J Biomech 2008 Dec 18;41(16):3332-9. Epub 2008 Nov 18.
Scientific Affairs, Stryker Europe, Thalwil, Switzerland.
Download full-text PDF
Clin Biomech (Bristol, Avon) 2011 Jan;26(1):52-7
Shilley Center for Orthopaedic Research and Education at Scripps Clinic, La Jolla, CA 92037, United States.
Background: many patellofemoral complications such as anterior knee pain, subluxation, fracture, wear, and aseptic loosening after total knee arthroplasty are attributed to malrotation of the femoral component. Rotating-platform mobile bearings can reduce malrotation between the tibial and femoral components and may also improve patellofemoral maltracking.
Methods: a computer model (LifeMOD/KneeSIM) of a weight-bearing deep knee bend was validated using cadaver knees tested in an Oxford-type knee rig. Read More
Clin Orthop Relat Res 2001 Nov(392):38-45
Duquesne University, Pittsburgh, PA 15282, USA.
Femoral component rotation is important in total knee arthroplasty to optimize patellofemoral and tibiofemoral kinematics. More recently, the epicondylar axis has been cited as the definitive landmark for femoral component rotation. However, there are few studies to support the validity of this rotational landmark and its effect on the patellofemoral and tibiofemoral articulations. Read More
J Orthop Res 2001 Jul;19(4):614-20
School of Health Sciences, Duquesne University, Pittsburgh, PA 15282, USA.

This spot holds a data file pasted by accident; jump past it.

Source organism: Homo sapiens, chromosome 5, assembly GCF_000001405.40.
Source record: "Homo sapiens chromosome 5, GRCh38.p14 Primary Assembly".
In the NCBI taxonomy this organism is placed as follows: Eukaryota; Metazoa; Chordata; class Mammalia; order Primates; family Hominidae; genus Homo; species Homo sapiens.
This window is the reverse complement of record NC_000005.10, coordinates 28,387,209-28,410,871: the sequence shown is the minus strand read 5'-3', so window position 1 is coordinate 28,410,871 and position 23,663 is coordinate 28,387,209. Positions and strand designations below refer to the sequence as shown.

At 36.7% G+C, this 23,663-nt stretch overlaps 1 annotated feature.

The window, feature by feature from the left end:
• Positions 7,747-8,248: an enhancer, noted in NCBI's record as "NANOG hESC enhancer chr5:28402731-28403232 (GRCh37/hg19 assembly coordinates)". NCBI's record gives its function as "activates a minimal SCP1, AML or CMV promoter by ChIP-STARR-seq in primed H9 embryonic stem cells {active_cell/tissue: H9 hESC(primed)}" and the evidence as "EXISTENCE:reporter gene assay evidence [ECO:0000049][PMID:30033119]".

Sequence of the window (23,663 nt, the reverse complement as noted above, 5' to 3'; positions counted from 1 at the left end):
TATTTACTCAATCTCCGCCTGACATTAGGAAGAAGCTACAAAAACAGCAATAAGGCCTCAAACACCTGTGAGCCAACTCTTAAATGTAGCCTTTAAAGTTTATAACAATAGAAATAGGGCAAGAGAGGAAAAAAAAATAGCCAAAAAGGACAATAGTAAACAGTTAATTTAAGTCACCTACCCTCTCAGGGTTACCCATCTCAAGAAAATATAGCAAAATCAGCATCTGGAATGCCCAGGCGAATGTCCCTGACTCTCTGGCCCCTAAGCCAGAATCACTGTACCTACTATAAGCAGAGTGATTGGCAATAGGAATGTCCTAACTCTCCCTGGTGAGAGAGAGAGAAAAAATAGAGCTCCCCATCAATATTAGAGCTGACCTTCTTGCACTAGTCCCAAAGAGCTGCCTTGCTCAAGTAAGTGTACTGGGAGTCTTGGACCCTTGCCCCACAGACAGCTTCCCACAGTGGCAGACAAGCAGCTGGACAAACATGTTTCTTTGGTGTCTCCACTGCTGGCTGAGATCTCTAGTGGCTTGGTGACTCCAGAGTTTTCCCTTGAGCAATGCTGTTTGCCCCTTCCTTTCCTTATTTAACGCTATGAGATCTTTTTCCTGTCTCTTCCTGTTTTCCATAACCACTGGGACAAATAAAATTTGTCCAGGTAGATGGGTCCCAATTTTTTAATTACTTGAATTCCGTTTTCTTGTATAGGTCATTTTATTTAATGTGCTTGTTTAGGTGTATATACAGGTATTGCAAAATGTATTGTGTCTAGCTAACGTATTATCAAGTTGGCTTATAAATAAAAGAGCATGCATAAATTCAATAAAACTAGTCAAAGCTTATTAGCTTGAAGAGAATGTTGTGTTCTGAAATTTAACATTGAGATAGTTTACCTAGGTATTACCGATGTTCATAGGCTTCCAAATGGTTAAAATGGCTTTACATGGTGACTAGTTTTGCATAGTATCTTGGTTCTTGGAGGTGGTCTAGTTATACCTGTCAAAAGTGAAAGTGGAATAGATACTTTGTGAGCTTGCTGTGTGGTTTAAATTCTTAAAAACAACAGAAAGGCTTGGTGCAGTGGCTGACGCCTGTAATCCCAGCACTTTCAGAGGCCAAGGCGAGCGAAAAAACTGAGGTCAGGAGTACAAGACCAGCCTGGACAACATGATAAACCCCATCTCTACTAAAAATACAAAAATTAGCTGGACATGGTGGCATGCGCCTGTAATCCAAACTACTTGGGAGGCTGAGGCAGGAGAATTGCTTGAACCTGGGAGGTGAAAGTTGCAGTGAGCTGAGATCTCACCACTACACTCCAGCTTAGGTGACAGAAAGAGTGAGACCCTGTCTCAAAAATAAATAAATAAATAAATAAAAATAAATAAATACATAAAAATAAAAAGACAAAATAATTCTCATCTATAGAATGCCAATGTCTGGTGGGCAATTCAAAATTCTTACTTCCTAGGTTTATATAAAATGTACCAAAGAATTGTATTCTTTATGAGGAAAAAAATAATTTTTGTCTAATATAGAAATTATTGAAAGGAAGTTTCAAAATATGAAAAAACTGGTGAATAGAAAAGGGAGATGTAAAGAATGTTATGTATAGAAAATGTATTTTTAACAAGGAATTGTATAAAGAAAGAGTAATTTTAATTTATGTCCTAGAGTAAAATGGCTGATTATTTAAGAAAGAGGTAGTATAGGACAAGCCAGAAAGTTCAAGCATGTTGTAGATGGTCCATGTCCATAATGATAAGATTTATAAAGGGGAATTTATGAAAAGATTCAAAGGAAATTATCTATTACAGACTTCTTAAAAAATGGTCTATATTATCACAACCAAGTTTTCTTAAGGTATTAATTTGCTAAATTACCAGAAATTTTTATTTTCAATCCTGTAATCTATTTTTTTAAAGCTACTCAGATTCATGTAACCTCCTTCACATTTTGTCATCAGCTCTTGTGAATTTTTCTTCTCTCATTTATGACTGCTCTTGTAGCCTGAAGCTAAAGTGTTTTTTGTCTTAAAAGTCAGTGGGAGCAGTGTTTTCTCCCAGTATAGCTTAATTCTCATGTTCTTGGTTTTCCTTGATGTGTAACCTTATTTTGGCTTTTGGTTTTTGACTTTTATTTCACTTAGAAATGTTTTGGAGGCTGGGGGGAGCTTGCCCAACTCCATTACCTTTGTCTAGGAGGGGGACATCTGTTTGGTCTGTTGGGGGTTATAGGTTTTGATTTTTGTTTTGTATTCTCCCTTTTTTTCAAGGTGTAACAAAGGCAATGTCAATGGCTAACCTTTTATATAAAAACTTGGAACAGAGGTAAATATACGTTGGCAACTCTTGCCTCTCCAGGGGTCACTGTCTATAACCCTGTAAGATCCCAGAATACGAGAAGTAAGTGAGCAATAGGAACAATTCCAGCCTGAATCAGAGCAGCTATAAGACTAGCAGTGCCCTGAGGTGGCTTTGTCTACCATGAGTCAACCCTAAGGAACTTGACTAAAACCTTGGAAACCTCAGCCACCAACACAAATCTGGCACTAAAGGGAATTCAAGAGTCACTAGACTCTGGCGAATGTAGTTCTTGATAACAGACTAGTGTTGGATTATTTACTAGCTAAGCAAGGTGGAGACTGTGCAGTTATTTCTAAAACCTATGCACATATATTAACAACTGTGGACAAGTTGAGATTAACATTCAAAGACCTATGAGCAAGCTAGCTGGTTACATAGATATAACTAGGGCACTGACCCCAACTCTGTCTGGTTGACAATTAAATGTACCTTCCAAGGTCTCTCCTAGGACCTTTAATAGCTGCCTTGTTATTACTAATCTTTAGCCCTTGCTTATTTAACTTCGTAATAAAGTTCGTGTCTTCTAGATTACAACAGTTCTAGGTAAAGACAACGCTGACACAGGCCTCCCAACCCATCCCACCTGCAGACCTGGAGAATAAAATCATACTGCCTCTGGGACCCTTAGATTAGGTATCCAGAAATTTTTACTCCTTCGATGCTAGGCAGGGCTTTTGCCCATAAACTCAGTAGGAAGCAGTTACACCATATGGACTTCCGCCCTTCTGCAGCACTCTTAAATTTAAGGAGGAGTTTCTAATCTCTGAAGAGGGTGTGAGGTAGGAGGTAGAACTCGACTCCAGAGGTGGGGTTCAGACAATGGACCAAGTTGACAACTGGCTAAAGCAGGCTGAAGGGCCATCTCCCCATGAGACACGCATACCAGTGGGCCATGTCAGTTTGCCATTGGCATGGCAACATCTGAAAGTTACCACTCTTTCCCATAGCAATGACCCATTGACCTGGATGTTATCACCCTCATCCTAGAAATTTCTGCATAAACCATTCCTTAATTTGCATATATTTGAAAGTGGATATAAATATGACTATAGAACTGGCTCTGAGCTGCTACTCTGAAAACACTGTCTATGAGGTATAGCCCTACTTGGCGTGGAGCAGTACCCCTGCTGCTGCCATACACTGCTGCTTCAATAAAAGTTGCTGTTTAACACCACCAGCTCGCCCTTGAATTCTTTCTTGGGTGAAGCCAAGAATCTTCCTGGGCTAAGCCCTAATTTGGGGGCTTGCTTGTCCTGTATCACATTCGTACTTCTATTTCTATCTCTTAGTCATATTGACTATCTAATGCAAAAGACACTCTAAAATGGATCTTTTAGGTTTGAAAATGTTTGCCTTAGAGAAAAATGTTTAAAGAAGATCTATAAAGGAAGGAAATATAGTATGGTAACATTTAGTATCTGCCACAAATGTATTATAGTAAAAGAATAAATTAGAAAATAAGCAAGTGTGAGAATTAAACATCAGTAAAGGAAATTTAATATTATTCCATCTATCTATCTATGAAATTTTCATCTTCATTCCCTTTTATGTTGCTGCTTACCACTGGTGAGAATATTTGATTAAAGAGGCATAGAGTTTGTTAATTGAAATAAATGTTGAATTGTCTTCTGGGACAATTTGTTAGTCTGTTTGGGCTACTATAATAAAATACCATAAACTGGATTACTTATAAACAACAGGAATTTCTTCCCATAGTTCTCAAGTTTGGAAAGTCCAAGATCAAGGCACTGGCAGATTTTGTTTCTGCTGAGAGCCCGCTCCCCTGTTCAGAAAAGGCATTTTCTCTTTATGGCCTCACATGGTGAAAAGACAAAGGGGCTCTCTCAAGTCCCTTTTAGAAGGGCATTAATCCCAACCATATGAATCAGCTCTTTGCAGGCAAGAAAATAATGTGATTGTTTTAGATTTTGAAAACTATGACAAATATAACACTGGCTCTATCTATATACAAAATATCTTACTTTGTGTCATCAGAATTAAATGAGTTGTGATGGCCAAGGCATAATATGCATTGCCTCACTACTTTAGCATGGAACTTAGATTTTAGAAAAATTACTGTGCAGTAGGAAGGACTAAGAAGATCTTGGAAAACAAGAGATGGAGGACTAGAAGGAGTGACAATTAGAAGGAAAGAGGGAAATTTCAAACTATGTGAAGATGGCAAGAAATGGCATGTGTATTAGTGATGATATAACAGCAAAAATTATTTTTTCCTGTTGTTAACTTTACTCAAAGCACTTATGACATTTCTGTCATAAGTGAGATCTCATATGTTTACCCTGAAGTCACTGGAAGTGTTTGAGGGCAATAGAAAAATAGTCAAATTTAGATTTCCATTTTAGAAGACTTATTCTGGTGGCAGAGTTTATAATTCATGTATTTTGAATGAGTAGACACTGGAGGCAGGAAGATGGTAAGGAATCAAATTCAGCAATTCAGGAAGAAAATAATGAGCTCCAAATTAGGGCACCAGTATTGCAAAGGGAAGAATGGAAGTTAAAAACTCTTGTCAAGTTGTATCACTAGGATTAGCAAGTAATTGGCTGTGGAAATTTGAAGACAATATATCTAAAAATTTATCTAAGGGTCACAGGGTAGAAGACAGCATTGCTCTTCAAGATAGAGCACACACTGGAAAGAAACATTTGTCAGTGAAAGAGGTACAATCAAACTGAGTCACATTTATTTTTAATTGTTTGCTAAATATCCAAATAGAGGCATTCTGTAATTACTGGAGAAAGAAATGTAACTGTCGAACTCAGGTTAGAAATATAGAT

The mechanical success of a total knee replacement demands stable patellar tracking without subluxation and, stable tracking, in turn, can depend largely on the medial-lateral forces restraining the patella. Patellar button medialization has been advocated as a means of reducing subluxation, and experimental evidence has shown femoral component rotation also affects medial-lateral forces. Surgeons have choices in femoral component rotation and patellar button medialization and must frequently make intra-operative decisions concerning component placement because of anatomical variations among patients. Read More
Knee 2005 Apr;12(2):81-8
Orthopaedic Research Laboratories, Scripps Clinic Center for Orthopaedic Research and Education, 11025 N Torrey Pines Road, Suite 140, La Jolla, CA 92037, USA.
Total knee arthroplasty implant designs with larger extensor moment arms theoretically should generate lower extensor forces for the same externally applied loads. This study measured knee kinematics, quadriceps forces, and patellofemoral forces under conditions of dynamic knee extension under load in two knee designs with differing quadriceps moment arms. Six human cadaver knees were tested both before implantation and after sequential implantation with two posterior cruciate retaining designs. Read More